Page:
SALT LAKE CITY — It’s National News Literacy Week, which is part of an E.W. Scripps initiative with the News Literacy Project to become more informed news consumers, while stressing the significant role credible journalism plays in a world that has become increasingly filled with misinformation.
A huge part of what we do at FOX 13 revolves around uncovering and presenting the truth through reports that you see on television daily.
In fact, a big story that our investigative team broke in 2020 came from a concerned parent who used a resource known as the Government Records Access and Management Act (GRAMA).
The GRAMA allows everyone the right to request records from government agencies in Utah through email, fax, mail, in person, or the open records portal.
It’s what led Raina Williams to hundreds of text messages and emails that exposed name calling, insults, profanity, and general dysfunction within the Salt Lake City School Board.
“The information that was finally produced was so shocking and alarming,” Williams explained.
Williams says she didn’t expect to discover that type of information when she filed a GRAMA request for the first time.
At the time, she had been attending school board meetings to learn about their back-to-school plans during the pandemic since she had five children in the district.
Instead of answers, Williams said she got inconsistent information.
"I thought, ‘something is different.’ The private discussion between the school board members and the superintendent is obviously very different than what they're telling us,” Williams said.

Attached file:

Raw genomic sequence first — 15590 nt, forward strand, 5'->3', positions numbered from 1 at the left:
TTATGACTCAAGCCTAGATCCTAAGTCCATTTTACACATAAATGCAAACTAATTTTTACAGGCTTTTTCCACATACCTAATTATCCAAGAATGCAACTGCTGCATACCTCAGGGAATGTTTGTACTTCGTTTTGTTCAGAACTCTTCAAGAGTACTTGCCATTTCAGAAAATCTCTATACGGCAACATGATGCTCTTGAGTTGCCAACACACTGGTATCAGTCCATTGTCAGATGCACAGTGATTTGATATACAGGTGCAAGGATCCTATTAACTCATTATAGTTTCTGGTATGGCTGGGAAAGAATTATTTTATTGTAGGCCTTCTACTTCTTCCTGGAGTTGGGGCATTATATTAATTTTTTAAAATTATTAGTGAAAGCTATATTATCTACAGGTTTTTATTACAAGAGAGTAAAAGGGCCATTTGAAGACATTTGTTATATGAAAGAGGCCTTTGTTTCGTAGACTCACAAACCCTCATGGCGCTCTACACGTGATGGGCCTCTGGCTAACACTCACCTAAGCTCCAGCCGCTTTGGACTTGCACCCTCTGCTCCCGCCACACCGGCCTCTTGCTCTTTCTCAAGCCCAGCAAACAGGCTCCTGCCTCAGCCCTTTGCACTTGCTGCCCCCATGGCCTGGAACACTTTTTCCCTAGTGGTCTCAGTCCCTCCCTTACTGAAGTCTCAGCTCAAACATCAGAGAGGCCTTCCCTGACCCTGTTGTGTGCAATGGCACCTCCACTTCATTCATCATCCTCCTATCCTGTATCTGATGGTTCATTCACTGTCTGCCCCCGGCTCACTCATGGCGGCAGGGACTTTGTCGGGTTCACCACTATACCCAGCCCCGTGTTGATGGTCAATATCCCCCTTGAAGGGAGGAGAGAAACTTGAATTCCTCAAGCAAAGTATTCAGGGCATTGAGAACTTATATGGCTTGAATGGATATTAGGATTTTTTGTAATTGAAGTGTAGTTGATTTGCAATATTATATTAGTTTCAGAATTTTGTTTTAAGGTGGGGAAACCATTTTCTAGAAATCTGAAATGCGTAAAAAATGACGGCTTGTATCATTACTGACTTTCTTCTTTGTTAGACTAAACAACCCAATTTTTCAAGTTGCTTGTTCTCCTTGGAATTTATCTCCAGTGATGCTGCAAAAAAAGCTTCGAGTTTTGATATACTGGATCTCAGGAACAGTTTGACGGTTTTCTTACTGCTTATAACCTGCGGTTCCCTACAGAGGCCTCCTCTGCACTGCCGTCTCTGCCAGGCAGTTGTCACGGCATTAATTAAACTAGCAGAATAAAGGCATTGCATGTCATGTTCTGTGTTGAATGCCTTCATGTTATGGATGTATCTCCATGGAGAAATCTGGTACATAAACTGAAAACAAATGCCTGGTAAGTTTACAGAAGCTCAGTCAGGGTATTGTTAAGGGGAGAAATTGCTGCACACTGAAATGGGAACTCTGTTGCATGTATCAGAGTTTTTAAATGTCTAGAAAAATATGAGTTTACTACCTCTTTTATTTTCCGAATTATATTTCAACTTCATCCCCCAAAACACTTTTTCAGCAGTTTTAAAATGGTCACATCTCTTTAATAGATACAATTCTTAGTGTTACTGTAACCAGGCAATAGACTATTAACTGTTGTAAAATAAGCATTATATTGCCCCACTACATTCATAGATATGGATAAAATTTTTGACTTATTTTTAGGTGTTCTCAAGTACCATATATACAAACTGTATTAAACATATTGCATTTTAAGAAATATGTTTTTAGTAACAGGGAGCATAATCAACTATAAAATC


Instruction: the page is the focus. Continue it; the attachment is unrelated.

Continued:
FOX 13 asked Williams about her experience when filing a GRAMA request as a non-journalist.
She said filing was easy, but obtaining the information she was seeking was not. Williams said it took about three months of hard work before she got something substantial back.
Once she did, Williams brought the information to FOX 13 Investigative Reporter Adam Herbets.
“She had all the information roaring and ready to go before I even picked up her first phone call,” Herbets said. “There are plenty of stories that we pursue that never end up on TV because the facts just aren't there.”
Herbets believes the GRAMA process would be more effective if more people knew they could access it.
“I think if the government was very forthcoming about the fact that we have records you're entitled to look at, the more people would do it,” he explained.
As for the GRAMA request filing process in Utah, Society of Professional Journalists Member and Weber State University Multimedia Journalism Associate Professor Jean Norman believes GRAMA is one of the easier to use systems.
She says Utah offers more support for public records requests than other states where you'll likely need to hire an attorney.
Ultimately, Norman said this simplifies the process that journalists and citizens must go through to access the same information.
“You don't have to have a license to be a journalist. You just have to be curious, you have to be willing to set your own biases aside, and try to look at things objectively.”
If you need help filing a GRAMA request or have a question about the process, contact our investigative team here.
The Society of Professional Journalists Region 9 - Society of Professional Journalists (spj.org) and The Utah Investigative Journalism Project Contact Information - The Utah Investigative Journalism Project are other resources Norman recommends to help citizens and journalists alike to learn more about GRAMA.